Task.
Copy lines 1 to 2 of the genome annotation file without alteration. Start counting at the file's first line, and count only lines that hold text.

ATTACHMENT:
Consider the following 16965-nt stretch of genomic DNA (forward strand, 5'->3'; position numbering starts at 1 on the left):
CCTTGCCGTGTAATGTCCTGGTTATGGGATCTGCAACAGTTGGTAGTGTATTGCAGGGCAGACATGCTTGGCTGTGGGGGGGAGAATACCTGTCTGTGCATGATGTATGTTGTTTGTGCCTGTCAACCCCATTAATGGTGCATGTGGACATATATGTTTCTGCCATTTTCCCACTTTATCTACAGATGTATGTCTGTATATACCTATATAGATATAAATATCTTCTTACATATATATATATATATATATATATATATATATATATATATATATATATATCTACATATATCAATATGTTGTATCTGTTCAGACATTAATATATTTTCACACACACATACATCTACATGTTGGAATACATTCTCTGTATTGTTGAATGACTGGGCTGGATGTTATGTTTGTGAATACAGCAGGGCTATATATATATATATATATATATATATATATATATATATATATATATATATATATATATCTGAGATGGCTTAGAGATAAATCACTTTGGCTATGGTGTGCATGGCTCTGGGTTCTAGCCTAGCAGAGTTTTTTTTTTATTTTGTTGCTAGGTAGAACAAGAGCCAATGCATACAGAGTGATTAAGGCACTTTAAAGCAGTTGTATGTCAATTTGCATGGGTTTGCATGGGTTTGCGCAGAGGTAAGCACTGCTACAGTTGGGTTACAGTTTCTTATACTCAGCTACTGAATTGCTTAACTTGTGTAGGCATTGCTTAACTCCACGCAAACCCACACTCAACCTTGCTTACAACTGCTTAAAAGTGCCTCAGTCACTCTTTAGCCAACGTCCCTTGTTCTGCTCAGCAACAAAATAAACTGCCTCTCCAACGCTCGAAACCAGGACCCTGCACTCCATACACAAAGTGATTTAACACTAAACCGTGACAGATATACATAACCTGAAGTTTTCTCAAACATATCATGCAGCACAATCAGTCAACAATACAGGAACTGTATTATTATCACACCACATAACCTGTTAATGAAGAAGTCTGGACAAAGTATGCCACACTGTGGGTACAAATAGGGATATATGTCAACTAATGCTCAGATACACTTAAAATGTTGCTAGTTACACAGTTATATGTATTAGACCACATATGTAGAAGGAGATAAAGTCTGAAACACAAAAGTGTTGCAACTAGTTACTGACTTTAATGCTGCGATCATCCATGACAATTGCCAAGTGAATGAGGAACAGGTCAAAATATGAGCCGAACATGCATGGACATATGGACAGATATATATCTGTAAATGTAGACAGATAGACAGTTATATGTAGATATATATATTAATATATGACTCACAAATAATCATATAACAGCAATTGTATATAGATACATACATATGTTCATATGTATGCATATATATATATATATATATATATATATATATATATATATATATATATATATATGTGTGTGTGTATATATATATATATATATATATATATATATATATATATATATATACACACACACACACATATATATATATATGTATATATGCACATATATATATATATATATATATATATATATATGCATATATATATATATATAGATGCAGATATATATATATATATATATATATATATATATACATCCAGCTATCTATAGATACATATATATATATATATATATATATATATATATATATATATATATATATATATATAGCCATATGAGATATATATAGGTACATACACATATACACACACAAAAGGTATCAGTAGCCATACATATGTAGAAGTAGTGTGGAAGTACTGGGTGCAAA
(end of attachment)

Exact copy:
Consider the following 16965-nt stretch of genomic DNA (forward strand, 5'->3'; position numbering starts at 1 on the left):
CCTTGCCGTGTAATGTCCTGGTTATGGGATCTGCAACAGTTGGTAGTGTATTGCAGGGCAGACATGCTTGGCTGTGGGGGGGAGAATACCTGTCTGTGCATGATGTATGTTGTTTGTGCCTGTCAACCCCATTAATGGTGCATGTGGACATATATGTTTCTGCCATTTTCCCACTTTATCTACAGATGTATGTCTGTATATACCTATATAGATATAAATATCTTCTTACATATATATATATATATATATATATATATATATATATATATATATATATATCTACATATATCAATATGTTGTATCTGTTCAGACATTAATATATTTTCACACACACATACATCTACATGTTGGAATACATTCTCTGTATTGTTGAATGACTGGGCTGGATGTTATGTTTGTGAATACAGCAGGGCTATATATATATATATATATATATATATATATATATATATATATATATATATATATATATCTGAGATGGCTTAGAGATAAATCACTTTGGCTATGGTGTGCATGGCTCTGGGTTCTAGCCTAGCAGAGTTTTTTTTTTATTTTGTTGCTAGGTAGAACAAGAGCCAATGCATACAGAGTGATTAAGGCACTTTAAAGCAGTTGTATGTCAATTTGCATGGGTTTGCATGGGTTTGCGCAGAGGTAAGCACTGCTACAGTTGGGTTACAGTTTCTTATACTCAGCTACTGAATTGCTTAACTTGTGTAGGCATTGCTTAACTCCACGCAAACCCACACTCAACCTTGCTTACAACTGCTTAAAAGTGCCTCAGTCACTCTTTAGCCAACGTCCCTTGTTCTGCTCAGCAACAAAATAAACTGCCTCTCCAACGCTCGAAACCAGGACCCTGCACTCCATACACAAAGTGATTTAACACTAAACCGTGACAGATATACATAACCTGAAGTTTTCTCAAACATATCATGCAGCACAATCAGTCAACAATACAGGAACTGTATTATTATCACACCACATAACCTGTTAATGAAGAAGTCTGGACAAAGTATGCCACACTGTGGGTACAAATAGGGATATATGTCAACTAATGCTCAGATACACTTAAAATGTTGCTAGTTACACAGTTATATGTATTAGACCACATATGTAGAAGGAGATAAAGTCTGAAACACAAAAGTGTTGCAACTAGTTACTGACTTTAATGCTGCGATCATCCATGACAATTGCCAAGTGAATGAGGAACAGGTCAAAATATGAGCCGAACATGCATGGACATATGGACAGATATATATCTGTAAATGTAGACAGATAGACAGTTATATGTAGATATATATATTAATATATGACTCACAAATAATCATATAACAGCAATTGTATATAGATACATACATATGTTCATATGTATGCATATATATATATATATATATATATATATATATATATATATATATATATATATATGTGTGTGTGTATATATATATATATATATATATATATATATATATATATATATATACACACACACACACATATATATATATATGTATATATGCACATATATATATATATATATATATATATATATATGCATATATATATATATATAGATGCAGATATATATATATATATATATATATATATATATACATCCAGCTATCTATAGATACATATATATATATATATATATATATATATATATATATATATATATATATATATATAGCCATATGAGATATATATAGGTACATACACATATACACACACAAAAGGTATCAGTAGCCATACATATGTAGAAGTAGTGTGGAAGTACTGGGTGCAAA